Jun Yang has won observing time at Kitt Peak National Observatory in Southern Arizona. Her proposal was awarded 2 nights in October for spectroscopy with the Hydra multi-fiber spectrograph on the WIYN 3.5 meter telescope, and two half-nights in December for imaging with the Mayall 4-m telescope. Jun and Laycock are studying a nearby starburst galaxy, located a mere 2 million light-years away, in the constellation Cassiopeia. This little galaxy (only about 1/100 the size of our home-galaxy the Milky Way) is in the act of forming many new stars, making it an ideal laboratory to study a hard-to-catch phase of stellar evolution. The most massive stars (>10X more massive than the Sun) only shine for a short time before going supernova and (perhaps) collapsing into a black-hole. Jun’s mission is to find and count those newly-minted black holes in order to understand what controls their formation.
March 7, 2016 - Supriya Chakrabarti has been named the 2016 recipient of the SPIE George W. Goddard Award! The George W. Goddard Award is presented annually in recognition of exceptional achievement in optical or photonic instrumentation for aerospace, atmospheric science, or astronomy.
The award is for the invention and development of a new technique, photonic instrumentation, instrument or system. The SPIE Awards Committee has made this recommendation in recognition of your efforts as an innovative scientist, a visionary physicist, a scholar of extraordinary insight, and as an extraordinary role model. Chakrabarti will receive his award at an upcoming SPIE meeting where he will present results from his NASA PICTURE-B launch.
March 7, 2016 - UMass Lowell students Will Chambers (honors college), and Patrick Ryan (Physics) presented their Astronomy Research project setting up and using the new Schueller Observatory, at the UMass advocacy reception held at the Massachusetts State House recently.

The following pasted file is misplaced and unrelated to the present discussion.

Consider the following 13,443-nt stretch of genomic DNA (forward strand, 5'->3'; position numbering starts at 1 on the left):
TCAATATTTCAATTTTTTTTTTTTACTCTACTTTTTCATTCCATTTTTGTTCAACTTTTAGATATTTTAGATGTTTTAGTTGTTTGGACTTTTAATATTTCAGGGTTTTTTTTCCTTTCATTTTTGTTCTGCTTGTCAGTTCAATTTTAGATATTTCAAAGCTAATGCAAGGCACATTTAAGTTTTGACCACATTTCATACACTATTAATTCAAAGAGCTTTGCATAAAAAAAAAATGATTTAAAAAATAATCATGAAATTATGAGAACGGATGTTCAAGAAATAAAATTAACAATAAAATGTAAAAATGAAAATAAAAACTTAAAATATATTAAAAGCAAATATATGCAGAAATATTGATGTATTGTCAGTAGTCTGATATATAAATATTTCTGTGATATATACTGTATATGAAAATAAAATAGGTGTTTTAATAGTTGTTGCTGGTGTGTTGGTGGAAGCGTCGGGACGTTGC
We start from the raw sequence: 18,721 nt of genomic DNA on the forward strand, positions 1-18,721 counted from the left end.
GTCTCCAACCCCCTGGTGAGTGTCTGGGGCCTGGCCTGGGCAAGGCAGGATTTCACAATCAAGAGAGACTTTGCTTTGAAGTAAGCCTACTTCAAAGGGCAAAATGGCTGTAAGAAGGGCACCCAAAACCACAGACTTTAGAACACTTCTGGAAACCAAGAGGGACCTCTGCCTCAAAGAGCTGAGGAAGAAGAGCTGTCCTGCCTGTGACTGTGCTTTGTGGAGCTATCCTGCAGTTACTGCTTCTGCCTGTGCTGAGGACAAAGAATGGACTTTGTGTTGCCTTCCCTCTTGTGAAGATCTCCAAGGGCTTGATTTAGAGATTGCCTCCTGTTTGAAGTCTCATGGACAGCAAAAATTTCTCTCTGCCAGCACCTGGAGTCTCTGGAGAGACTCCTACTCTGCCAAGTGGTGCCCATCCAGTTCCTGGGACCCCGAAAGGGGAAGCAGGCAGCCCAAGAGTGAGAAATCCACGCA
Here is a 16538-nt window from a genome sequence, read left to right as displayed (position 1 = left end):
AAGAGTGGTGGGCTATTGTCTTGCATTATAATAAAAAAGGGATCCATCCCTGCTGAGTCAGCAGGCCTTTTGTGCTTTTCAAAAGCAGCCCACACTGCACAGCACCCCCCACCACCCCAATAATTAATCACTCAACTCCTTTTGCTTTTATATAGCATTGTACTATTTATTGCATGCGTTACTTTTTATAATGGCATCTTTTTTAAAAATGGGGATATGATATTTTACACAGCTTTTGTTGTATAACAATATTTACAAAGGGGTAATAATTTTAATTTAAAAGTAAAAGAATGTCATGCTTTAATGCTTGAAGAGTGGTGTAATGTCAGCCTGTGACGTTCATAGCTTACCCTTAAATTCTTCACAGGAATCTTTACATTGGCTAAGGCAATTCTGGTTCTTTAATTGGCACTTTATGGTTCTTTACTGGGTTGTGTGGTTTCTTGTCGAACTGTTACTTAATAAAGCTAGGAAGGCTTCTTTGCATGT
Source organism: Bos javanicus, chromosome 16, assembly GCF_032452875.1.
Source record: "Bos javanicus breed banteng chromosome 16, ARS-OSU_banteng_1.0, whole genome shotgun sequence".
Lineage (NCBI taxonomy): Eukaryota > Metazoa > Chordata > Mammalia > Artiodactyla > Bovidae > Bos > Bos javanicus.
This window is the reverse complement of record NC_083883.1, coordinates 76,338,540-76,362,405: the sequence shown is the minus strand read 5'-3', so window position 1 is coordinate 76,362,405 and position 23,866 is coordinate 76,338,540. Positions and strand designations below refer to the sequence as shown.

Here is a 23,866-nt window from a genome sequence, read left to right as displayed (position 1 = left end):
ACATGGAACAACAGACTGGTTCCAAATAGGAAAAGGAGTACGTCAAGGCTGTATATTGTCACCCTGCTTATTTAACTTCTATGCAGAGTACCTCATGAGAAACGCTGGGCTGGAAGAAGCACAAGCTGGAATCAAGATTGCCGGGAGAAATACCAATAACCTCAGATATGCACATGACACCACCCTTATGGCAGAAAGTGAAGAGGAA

Check out these interesting links that relate to Prof. Laycock's outreach activities!
February 9, 2016 - Congratulations to Jun Yang who received the American Astronomical Society international travel award.
Saurav Aryal presents his poster at the Fall AGU meeting.
Three posters were presented at the December meeting in SFO:
George Geddes presents his poster at the Fall AGU meeting.
Prof. Supriya Chakrabarti co-chaired a session and presented a talk during the October 18-19 satcom technologies event.
November 13, 2015 - Graduate Students Glenn Howe and George Geddes have both received MA Space Grant Fellowships!
We are pleased to announce that Silas Laycock, Ph.D., received a promotion in August 2015 from Lecturer to Assistant Professor in Physics. Way to go Silas! Silas is Principal Investigator of a "big data" study of X-ray pulsars which involves assembling many thousands of satellite observations, detecting all the pulsars, and building a library of computer models He also leads a multi-wavelength observing project to discover and study X-ray binaries in our nearest starburst galaxy. The aim is to unlock the role of age and environment in the production of black holes and neutron stars. Silas is an enthusiastic proponent of time domain astronomy and adaptive optics.
Susanna Finn, Ph.D., presented "Limb-imaging Ionospheric and Thermospheric Extreme-ultraviolet Spectrograph (LITES) on the ISS", S. Finn, S. Chakrabarti, T. Cook, A. Stephan, and S. Budzien at the ISS R&D Conference in Boston, MA on July 7. Please see the online version of Boston Magazine (was also in Best of Boston July print issue) to read more.
Professor David Willis talks to NESN about the science behind the Wells report- the "Deflategate" investigation into allegations that the New England Patriots deflated footballs.